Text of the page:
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Our project to manage the coronavirus emergency at shelters, in collaboration with Milan’s municipal government.
EMERGENCY, in collaboration with Milan’s municipal government, has begun a project to help the most vulnerable people in society, who run a higher risk of catching the coronavirus and suffering its effects.
It involves monitoring in shelters for homeless people and unaccompanied migrant children within the SIPROIMI (formerly SPRAR) system. Over the next few hours, we will work to reach more places on top of the 34 shelters we have covered so far, including intermediary shelters and certain gypsy camps pointed out to us by Milan’s municipal government.
The work is managed by two teams from EMERGENCY, each made up of a nurse, a logistician, and a doctor in case of need. The point is to monitor the situation at the centres, see how the spaces are run when it comes to hygiene, safe distances and cleaning, and make sure the government’s instructions are being followed. After doing these checks, EMERGENCY points out any changes that need to be made to keep staff and patients healthy. We also train staff at the facilities on protocols and tutorials to follow to help them better manage the emergency.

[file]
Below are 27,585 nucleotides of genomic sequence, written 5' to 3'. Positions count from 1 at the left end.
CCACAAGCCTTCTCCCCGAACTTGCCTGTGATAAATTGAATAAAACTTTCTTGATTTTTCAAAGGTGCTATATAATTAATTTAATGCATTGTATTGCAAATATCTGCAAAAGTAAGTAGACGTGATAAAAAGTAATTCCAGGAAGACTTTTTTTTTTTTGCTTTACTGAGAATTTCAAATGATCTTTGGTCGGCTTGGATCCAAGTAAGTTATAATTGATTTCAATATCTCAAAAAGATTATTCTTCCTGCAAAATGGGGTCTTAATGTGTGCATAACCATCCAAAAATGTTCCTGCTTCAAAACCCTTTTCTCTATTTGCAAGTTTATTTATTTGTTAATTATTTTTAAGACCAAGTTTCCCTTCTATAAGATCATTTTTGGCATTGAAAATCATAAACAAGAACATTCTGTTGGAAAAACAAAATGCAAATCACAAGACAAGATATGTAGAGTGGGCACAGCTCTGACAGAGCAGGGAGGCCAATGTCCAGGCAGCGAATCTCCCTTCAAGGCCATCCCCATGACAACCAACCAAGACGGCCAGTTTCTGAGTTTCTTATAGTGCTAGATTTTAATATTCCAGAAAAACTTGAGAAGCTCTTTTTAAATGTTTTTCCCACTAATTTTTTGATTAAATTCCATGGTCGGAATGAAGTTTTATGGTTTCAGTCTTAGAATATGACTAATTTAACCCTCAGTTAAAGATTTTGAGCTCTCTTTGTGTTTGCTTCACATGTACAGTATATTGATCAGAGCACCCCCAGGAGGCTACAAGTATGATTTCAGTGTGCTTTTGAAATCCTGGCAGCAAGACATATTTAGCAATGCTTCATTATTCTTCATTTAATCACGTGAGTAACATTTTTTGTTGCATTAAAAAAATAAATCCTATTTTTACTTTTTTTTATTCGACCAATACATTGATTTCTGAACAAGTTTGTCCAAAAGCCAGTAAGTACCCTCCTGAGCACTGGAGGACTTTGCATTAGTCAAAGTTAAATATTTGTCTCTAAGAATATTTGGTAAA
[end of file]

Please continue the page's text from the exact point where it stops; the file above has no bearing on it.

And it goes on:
After our initial inspections, we do follow-up visits at the weakest facilities, some of which have seen their patients test positive for coronavirus in the last few days.
As of tomorrow, EMERGENCY will give basic training to Cooperativa Dar Casa, so it can let homeless people go into quarantine in its building on Via Carbonia, in the Quarto Oggiaro neighbourhood.
“At this very difficult time, we need to be concerned about protecting everyone’s health, and that includes the most vulnerable people in society, the people who risk being left behind. That’s the principle our work has always rested on and always will – providing treatment for everyone, with no exceptions, in safety. Homeless people, migrants living in shelters, seasonal workers living in shacks. At the moment we are doing our best to help the many people at risk from two things – being ill and being abandoned,” says Rossella Miccio, President of EMERGENCY.